Gimbap day

People know this kimbab as “korean sushi”. I first knew this from my sister, since I’m more to a frenchy japanese style of cooking, my sister is much more to korean. She loves everything korean, from the serials, their language (since she watches almost all korean serials, she kinda understands some of their language), their singers, including the cooking. Starting from kimchi, jap jae, to this gimbap. Well, another history behind this was my sister has a korean friend who eventually rented our apartment’s room for 2 over years for her studies in Singapore, and it so happened that she loves to cook authentic korean cuisines. Her mom used to send all authentic cooking materials and ingredients through DHL, including her mom’s homemade kimchi (and I tasted it, it was heavenly. Truly! ). My sister then had the chance to learn a lot about korean cooking, home cooking to be exact. AND I in turn had the chance to learn from my sister, a recipe or two.

My sister made this about a couple years back, while teaching me. Though we took a hard time going around Jakarta, from blok M to kelapa gading to find the exact raw ingredients ( certain things my sister insisted to get it from korean supermarkets and it has to be authentic to taste as good, which at that time I still knew nothing about…). But I liked the outcome. Fresh, yet rich, yet light (since it doesn’t use the rice vinegar like the japanese uses on their sushi). It also has longer staying power (again, the rice vinegar factor), perfect for ‘bento-ing’ kids (also good for kids who doesn’t like the vinegar-y smell of the japanese sushi rice… this is perfect!) to school or hubby to office. My sister said most of korean made this kimbab for their kids indeed to bring to schools from their leftover materials from dinners, since it was easy to make, although kinda lots of things to prepare and cut. We made that the way her korean friend like to have, filled with korean corned beef, preserved radish, carrots and some other veges, fried eggs, and cheese. I also find that was a perfect combination. So I use it almost every time I make this, except for the time when I cannot find certain materials like the preserved radish.

Since it is a family menu and it was perfect to eat almost by anyone in the family, I’m going to share how to make. You can choose any fillings you would like to have inside the kimbab, this is just what me and my sister prefer the most.

1. Prepare ingredients for filling

  • pan-fry corned beef (I uses spam here, and my sister uses authentic korean corned beef especially made for kimbab, you can find it in any korean supermarket) and cut into a long stick (preferably with about 1cm thickness)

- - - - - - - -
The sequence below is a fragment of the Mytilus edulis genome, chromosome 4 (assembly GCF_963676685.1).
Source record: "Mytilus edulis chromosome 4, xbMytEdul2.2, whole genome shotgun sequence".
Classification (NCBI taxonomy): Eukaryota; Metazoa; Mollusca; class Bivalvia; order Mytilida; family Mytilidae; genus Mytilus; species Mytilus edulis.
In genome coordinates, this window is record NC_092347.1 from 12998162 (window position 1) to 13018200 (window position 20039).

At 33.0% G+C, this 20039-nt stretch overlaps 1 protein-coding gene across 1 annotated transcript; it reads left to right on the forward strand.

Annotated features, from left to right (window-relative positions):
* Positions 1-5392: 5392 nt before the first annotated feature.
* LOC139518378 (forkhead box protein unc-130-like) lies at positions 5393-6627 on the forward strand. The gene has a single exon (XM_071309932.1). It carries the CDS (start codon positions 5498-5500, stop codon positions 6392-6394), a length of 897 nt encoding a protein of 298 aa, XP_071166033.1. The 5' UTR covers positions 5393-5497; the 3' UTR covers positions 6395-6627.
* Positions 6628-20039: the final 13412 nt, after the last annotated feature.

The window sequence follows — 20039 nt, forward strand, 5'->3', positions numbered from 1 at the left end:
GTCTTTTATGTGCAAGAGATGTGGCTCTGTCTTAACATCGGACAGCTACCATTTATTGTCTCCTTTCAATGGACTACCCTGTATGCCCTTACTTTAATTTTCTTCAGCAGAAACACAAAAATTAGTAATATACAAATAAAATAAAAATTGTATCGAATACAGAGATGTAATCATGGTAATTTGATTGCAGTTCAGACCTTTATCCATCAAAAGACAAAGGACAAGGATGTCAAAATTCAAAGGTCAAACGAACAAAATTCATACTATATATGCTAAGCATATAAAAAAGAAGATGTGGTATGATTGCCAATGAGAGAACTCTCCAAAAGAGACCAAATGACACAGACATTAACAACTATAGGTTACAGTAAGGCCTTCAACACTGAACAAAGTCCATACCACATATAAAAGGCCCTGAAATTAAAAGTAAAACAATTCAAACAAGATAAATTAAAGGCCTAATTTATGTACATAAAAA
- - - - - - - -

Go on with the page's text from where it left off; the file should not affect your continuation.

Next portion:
• carrots (my sister like it raw, me too. But there were time when I had to prepare with cooked ones, I uses buttered boil carrots, if I have to) cut into a long stick too.
  • cucumber if you would like to have, cut into long stick.
  • fry beaten egg with a flat pan, and cut into long ribbons
  • cut cheese into long ribbons too
  • cut preserved radish (yellow in color, I can’t find this most of the time, I uses normal chinese preserved radish, which already come in small cuttings, but then not as fragranced and not as nice as the authentic korean ones) into long stick with almost the same thickness as the corned beef

2. Prepare the rice

Mix the just-cooked rice (normally I like to use organic ones, coz most organic rice tend to be more sticky, my sister like to use either korean or japanese sushi rice for this) with a bit of salt (here I like to use sea-salt coz it gives more depth to it) and sesame oil (I reckon this has to be the authentic korean black sesame oil, ’cause the chinese one won’t work as nice… Different processing method resulting in different in taste and aftertaste) together in 1 big bowl (be it plastic or stainless) 1 batch at a time (if you are lazy and want to mix all, return some into the rice cooker with warming function, or else, it will turn too dry, and will be hard to stick all the fillings together).

3. Building the sushi

Layer on your table: cutting board (or any other board that will help you define your working space), plastic layer (I uses plastic bags and cut it into half), then the seaweed (you can use japanese ones, but I like to use korean ones, which has thinner layer. Although it’s more fragile, it gives a better korean taste, again different processing method resulting in different taste).
Start with topping the seaweed with the prepared rice, and press it so as to make it stick to the seaweed, until it builds about 1-1,5cm thickness. Then fill with all the fillings and roll the plastic layer over until it becomes a seaweed roll (it will help if you have one of those bamboo stick japanese sushi-making helper).
Take out the plastic layer and cut into sushi cut, with about 1-1,5cm thick. And voila it’s ready!!!

Hope you enjoy what is coming!!!! It was great for kids picnic snack or emergency food in the car when the traffic jam is really bad or when you are going on a long long journey like going to bandung or puncak area. YAY!!!


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